Report: Guilty verdict overturned in MySpace suicide case

Lori Drew allegedly used a fake MySpace profile to harass a teenager to the point of suicide, but judge says prosecutors can't use the Computer Fraud and Abuse Act against her.

Caroline McCarthy Former Staff writer, CNET News
Caroline McCarthy, a CNET News staff writer, is a downtown Manhattanite happily addicted to social-media tools and restaurant blogs. Her pre-CNET resume includes interning at an IT security firm and brewing cappuccinos.
Caroline McCarthy
2 min read

Lori Drew, the woman convicted of using a hoax MySpace profile to harass a teenage girl to the point of suicide, was acquitted by a Los Angeles judge on Thursday, Wired reported.

Judge George Wu overturned Drew's guilty verdict, which was issued in November, saying that if Drew had been convicted of a felony in the case, she would already have been sentenced. But because she was convicted of three misdemeanors--a significantly lighter offense than prosecutors originally sought--the constitutionality of the guilty verdict was less clear.

Drew, a Missouri resident, had been convicted of three misdemeanor counts of "accessing protected computers without authorization to obtain information to inflict emotional distress," each of which could have resulted in a year of jail and a $100,000 fine. But she hadn't been convicted of conspiracy, a felony that could've led to up to 20 years in prison.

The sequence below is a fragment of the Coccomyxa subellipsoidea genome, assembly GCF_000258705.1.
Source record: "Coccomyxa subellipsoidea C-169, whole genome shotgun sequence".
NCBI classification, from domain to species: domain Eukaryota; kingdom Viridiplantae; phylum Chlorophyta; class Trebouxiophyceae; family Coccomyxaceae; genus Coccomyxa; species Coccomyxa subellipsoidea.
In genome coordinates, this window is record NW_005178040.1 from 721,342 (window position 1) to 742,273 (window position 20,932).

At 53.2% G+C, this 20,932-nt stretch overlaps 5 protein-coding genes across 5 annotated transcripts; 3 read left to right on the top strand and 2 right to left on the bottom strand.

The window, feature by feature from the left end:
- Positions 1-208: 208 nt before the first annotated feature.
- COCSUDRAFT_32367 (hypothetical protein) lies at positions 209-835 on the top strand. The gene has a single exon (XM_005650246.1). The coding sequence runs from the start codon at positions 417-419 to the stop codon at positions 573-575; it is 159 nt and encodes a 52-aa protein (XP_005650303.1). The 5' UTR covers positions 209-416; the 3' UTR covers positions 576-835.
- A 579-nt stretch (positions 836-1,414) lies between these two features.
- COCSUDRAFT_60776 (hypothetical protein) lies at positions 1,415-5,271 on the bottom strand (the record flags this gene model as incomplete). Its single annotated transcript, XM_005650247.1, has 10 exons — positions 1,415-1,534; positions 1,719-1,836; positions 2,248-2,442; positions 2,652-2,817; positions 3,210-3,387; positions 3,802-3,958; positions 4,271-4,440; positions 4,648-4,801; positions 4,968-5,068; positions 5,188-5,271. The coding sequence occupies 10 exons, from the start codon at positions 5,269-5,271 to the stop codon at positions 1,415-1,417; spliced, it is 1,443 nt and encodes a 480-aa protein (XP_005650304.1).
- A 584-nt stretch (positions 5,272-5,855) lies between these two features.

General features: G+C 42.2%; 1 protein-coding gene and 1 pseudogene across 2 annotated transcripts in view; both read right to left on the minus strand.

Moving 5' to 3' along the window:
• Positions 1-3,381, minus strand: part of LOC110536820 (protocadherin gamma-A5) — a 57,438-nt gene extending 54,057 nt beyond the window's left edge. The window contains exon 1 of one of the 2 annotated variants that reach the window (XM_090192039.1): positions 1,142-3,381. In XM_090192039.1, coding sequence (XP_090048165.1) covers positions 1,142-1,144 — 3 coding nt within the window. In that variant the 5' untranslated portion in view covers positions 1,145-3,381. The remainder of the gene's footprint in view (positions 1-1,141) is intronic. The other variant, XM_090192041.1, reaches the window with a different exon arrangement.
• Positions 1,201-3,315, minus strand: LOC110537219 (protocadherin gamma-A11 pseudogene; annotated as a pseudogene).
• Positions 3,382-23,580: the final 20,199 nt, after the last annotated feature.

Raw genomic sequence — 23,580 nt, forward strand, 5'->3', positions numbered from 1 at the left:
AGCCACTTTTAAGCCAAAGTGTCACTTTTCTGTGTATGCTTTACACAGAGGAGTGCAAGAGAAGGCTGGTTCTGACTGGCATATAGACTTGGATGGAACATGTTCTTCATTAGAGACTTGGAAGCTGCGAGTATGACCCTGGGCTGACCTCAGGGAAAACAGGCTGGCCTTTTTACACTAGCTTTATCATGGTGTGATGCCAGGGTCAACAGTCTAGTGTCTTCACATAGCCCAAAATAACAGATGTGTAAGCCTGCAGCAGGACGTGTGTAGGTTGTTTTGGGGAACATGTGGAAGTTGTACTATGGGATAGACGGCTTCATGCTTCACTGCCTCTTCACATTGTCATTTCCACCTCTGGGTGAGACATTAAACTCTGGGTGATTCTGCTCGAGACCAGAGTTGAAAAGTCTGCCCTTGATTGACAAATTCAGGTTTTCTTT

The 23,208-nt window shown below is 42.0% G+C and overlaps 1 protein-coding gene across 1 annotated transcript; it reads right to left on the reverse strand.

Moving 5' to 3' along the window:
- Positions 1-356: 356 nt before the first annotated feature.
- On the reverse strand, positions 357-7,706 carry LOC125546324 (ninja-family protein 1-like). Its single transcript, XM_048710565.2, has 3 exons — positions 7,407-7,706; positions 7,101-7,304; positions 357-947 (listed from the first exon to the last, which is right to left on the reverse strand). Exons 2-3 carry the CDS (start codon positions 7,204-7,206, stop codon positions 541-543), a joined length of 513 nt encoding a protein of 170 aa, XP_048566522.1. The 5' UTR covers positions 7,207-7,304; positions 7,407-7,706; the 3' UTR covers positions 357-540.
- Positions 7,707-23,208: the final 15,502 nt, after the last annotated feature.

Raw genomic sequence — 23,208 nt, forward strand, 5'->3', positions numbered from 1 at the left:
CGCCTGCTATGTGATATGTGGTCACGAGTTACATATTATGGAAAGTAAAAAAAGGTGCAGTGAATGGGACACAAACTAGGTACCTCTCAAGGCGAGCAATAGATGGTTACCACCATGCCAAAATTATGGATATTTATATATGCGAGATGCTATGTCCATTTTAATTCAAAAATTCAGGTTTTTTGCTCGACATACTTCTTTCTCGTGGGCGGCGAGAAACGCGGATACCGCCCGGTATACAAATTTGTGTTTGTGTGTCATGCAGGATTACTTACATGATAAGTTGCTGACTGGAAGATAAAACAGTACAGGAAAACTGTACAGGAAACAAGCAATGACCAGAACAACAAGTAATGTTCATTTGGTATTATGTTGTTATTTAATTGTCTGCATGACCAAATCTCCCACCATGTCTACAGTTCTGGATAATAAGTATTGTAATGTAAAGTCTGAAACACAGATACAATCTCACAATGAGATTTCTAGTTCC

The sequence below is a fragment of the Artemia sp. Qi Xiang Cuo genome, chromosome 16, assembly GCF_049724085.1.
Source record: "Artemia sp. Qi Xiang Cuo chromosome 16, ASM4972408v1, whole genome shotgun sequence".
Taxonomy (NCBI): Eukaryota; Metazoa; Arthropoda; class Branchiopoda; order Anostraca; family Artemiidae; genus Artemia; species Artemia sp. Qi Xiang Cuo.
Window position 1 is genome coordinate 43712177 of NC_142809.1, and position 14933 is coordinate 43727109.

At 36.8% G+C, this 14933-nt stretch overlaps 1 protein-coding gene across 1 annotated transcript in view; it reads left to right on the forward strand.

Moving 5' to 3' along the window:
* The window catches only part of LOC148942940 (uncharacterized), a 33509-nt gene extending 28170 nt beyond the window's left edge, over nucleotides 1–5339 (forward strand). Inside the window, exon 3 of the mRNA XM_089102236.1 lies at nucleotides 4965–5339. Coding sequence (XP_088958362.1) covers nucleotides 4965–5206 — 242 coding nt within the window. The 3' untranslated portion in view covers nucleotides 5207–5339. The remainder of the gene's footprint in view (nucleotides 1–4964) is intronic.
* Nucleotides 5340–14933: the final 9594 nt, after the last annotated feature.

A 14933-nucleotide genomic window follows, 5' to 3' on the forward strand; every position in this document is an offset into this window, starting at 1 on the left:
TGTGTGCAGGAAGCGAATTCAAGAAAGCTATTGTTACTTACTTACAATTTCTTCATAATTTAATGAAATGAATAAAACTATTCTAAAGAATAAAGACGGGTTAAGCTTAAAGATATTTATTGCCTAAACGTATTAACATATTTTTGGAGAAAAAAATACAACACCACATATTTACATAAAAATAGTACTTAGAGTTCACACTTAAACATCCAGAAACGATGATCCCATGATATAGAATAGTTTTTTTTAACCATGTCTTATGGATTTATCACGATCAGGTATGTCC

The tragic situation unfolded in 2006, when Drew, her teenage daughter, and an 18-year-old employee of the family created a fake MySpace profile for a fictitious teenage boy that they used to harass one of Drew's daughter's classmates, 13-year-old Megan Meier. Meier hanged herself.

This was a situation in which traditional law did not align smoothly with the realities of the digital world: the prosecutors' argument was rooted in a terms of service violation, since MySpace officially outlaws impersonation and fictitious accounts.

Last year, the Electronic Frontier Foundation urged the courts to dismiss the case because of the precedent it could set. "Criminal charges for a 'terms of service' violation is a dramatic misapplication of the CFAA (Computer Fraud and Abuse Act), with far-ranging consequences for American computer users," the EFF said at the time, and argued that it could result in criminal charges for something as innocuous as a minor using the Google search engine.

Drew's lawyers had argued that the law being used against the defendant was vague and flawed, which the judge upheld Thursday when he threw out the guilty verdict. The Computer Fraud and Abuse Act is typically used against malicious hackers.

According to Wired, the judge argued for nearly 45 minutes with U.S. Attorney Mark Krause over the specifics of the CFAA.